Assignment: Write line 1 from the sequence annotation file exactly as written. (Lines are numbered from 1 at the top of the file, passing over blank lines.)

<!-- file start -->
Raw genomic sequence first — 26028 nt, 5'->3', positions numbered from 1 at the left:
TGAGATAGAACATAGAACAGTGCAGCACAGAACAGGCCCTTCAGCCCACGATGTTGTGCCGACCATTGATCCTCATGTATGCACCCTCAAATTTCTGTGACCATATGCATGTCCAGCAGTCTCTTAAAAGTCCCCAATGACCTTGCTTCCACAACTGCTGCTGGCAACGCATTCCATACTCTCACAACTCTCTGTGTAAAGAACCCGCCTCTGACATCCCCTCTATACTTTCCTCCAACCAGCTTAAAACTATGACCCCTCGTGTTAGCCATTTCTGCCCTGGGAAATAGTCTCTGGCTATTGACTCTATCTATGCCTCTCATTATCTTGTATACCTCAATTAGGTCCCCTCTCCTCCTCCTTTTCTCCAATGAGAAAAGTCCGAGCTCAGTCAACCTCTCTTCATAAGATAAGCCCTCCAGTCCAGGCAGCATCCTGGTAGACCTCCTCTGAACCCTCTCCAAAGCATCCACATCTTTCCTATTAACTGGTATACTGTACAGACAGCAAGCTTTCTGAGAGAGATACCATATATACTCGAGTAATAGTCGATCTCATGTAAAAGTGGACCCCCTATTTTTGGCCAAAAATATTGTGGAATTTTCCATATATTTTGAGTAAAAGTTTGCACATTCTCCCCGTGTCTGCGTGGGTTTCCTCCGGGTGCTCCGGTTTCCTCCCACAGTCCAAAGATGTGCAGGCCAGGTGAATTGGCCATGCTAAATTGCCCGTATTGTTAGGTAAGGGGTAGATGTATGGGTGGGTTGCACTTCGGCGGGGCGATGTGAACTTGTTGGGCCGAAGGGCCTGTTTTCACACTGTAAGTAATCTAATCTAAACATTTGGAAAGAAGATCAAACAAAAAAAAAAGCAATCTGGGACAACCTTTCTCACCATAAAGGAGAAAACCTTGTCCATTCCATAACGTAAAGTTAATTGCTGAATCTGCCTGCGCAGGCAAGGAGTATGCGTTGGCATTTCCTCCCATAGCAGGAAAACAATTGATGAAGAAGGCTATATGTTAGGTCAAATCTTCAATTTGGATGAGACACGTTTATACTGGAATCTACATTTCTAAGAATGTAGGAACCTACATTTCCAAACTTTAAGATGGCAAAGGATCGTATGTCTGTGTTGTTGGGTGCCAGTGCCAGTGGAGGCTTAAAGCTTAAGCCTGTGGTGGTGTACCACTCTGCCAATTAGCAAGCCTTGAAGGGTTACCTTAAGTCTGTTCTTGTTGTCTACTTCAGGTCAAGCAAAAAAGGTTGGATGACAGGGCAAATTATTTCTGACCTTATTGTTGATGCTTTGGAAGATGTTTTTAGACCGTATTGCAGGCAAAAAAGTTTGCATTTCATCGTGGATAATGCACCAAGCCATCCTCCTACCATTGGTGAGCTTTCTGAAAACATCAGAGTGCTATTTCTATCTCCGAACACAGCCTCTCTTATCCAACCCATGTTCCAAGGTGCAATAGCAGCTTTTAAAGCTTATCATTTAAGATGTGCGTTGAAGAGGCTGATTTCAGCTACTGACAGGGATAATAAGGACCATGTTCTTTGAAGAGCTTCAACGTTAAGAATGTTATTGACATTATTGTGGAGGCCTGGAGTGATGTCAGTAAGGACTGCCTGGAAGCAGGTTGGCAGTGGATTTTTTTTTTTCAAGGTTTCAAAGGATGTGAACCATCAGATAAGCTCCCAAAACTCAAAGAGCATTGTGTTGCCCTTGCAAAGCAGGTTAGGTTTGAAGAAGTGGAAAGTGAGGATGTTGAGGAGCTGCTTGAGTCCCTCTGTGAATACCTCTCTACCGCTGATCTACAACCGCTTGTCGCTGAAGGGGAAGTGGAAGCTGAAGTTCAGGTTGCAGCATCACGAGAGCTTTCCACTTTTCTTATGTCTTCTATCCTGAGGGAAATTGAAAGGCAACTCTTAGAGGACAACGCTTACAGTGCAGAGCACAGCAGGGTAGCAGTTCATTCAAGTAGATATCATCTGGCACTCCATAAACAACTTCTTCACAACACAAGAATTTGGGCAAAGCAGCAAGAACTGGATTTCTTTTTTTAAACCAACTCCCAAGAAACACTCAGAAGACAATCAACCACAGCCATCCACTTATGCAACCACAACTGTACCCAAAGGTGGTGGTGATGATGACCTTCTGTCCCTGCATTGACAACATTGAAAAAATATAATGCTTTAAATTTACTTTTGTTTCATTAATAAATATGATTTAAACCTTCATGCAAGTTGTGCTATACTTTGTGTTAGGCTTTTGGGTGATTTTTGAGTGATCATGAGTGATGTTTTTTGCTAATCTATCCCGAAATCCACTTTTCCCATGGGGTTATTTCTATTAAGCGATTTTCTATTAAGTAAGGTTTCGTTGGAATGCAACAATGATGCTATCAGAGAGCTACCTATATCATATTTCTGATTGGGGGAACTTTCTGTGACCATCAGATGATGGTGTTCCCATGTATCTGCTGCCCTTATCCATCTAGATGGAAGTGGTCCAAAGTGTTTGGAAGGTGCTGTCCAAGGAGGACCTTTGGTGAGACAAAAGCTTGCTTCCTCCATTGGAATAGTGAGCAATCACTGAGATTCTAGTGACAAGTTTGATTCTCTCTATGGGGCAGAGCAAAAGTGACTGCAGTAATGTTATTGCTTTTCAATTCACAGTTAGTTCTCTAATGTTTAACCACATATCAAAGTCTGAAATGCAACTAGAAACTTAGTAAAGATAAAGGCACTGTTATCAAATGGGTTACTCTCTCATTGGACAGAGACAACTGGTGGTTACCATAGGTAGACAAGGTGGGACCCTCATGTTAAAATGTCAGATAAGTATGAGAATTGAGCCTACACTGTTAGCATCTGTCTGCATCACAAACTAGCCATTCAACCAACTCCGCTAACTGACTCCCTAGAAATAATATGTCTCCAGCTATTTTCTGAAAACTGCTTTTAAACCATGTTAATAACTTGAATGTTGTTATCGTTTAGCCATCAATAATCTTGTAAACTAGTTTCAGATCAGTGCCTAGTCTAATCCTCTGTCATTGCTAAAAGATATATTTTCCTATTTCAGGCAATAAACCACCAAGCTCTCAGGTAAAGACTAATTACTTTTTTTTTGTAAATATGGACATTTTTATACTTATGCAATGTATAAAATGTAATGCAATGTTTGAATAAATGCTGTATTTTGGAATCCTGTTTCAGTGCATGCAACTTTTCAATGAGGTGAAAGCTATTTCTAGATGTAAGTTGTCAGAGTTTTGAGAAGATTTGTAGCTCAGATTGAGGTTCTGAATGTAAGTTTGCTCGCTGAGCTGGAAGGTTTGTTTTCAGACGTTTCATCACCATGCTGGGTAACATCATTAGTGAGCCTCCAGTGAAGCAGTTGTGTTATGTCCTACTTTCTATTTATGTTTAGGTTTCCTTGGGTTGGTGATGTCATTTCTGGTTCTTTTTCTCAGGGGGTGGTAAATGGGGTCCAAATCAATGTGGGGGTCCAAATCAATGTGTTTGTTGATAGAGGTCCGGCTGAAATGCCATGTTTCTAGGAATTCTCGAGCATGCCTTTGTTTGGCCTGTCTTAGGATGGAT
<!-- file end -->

Raw genomic sequence first — 26028 nt, 5'->3', positions numbered from 1 at the left: